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PostPosted: Sun Aug 19, 2007 12:33 am 
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http://www.osnsupersite.com/view.asp?rID=23169

Eric D. Donnenfeld, MD:

Quote:
A 45-year-old woman came in for routine LASIK. I?m doing my LASIK, I hand off the keratome, and they blow out the keratome. And suddenly there is no flap. Now we?re looking for the flap, but we can?t find it. And all of you know how to find out if spaghetti is done. You throw it against the wall. If it sticks, it?s done. And that?s exactly what happened. The cornea ended up against the wall. We find it, but now it?s been sitting on the wall for about 5 minutes.

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"The price good men pay for indifference to public affairs is to be ruled by evil men." Plato


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 Post subject:
PostPosted: Sun Oct 14, 2007 9:42 pm 
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Not peer-reviewed, but it belongs here.

Excerpt from article about patient treated with a different patient's refractive error:

http://ophthalmology.stanford.edu/laser ... 241296.DTL

Quote:
After about an hour in the dark after her surgery, someone told Steward she could go home for the day, but to come back the next day for the standard post- operative followup check of her eyes. Davis tried to reassure her, Steward recalled, suggesting the extreme blurriness she was experiencing should clear up by the next morning.

She was given no explanation of what had happened, no hint of any glitches, even though Davis said he realized what had happened soon after the procedure was over. He just decided to keep it to himself for a while.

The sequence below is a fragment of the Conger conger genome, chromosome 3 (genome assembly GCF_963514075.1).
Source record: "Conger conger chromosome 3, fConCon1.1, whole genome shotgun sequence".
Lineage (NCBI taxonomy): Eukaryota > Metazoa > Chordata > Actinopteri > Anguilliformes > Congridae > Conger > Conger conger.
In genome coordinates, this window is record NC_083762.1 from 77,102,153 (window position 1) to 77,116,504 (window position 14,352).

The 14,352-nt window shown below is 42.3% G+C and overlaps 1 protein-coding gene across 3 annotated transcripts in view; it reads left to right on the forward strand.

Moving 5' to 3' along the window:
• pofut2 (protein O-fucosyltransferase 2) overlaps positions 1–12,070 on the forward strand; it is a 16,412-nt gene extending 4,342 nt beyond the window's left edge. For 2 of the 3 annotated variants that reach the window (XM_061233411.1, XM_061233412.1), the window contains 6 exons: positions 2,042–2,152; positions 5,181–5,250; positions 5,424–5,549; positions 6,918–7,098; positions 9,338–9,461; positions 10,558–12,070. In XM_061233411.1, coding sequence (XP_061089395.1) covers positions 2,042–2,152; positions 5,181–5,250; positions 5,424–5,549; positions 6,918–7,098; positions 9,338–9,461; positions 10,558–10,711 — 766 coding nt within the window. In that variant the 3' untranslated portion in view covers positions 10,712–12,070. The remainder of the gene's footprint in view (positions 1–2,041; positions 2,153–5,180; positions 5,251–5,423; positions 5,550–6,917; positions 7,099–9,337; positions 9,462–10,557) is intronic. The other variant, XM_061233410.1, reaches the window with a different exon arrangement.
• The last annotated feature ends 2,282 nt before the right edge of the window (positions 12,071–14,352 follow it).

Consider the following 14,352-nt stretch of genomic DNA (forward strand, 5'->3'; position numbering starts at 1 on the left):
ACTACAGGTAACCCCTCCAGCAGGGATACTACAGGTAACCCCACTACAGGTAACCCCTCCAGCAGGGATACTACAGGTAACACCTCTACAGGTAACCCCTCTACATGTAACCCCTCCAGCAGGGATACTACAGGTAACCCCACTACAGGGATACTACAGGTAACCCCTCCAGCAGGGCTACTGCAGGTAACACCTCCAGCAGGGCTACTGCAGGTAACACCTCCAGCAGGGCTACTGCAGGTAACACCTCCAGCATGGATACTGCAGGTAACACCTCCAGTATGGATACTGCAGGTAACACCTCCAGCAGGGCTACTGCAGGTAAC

"I was absolutely in shock when I found out," he said. "I was going to tell her immediately, and then I consulted with another physician, who said the result 'may not be as bad as you think, so wait a little while, let it settle down. Fit her with contact lenses and make sure she's seeing well, and then talk about it.' "

"That was my big mistake," Davis said. "I should have told her right away."

Steward, unaware, didn't know enough to ask why she wasn't given a name tag to wear. Because she couldn't see the road, much less make out street signs, a friend drove her home, where she spent most of the day in bed, feeling her way around when she had to get up.

Her father took her back for the follow-up exam the next morning. She was more than a little upset. Even though she had been warned to expect some cloudy vision to persist for a while after the surgery, something just didn't seem right.

"My dad had to lead me by the arm into the doctor's office," Steward said. "He examined me, and said I had had an adverse reaction to the procedure. It was just something in the way my body reacted. He wouldn't explain it to me beyond that. He wanted to have me fitted for contacts. He just said the optometrist would fit me for contacts to try to get me to see better."

Davis knew exactly what had gone wrong. But he said he was hoping that Steward's eyesight would improve over time, or that another operation might be able to fix any residual defects.

Sometimes, a situation that looks like disaster may look much different as the eyes heal and the cornea gradually changes contour. Sometimes, even big overcorrections with a laser have a tendency to ease back toward normal on their own. And sometimes, even the stopgap measures don't work: Steward's eyes were in such bad condition it proved impossible even to make contact lenses work properly anymore.

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"The price good men pay for indifference to public affairs is to be ruled by evil men." Plato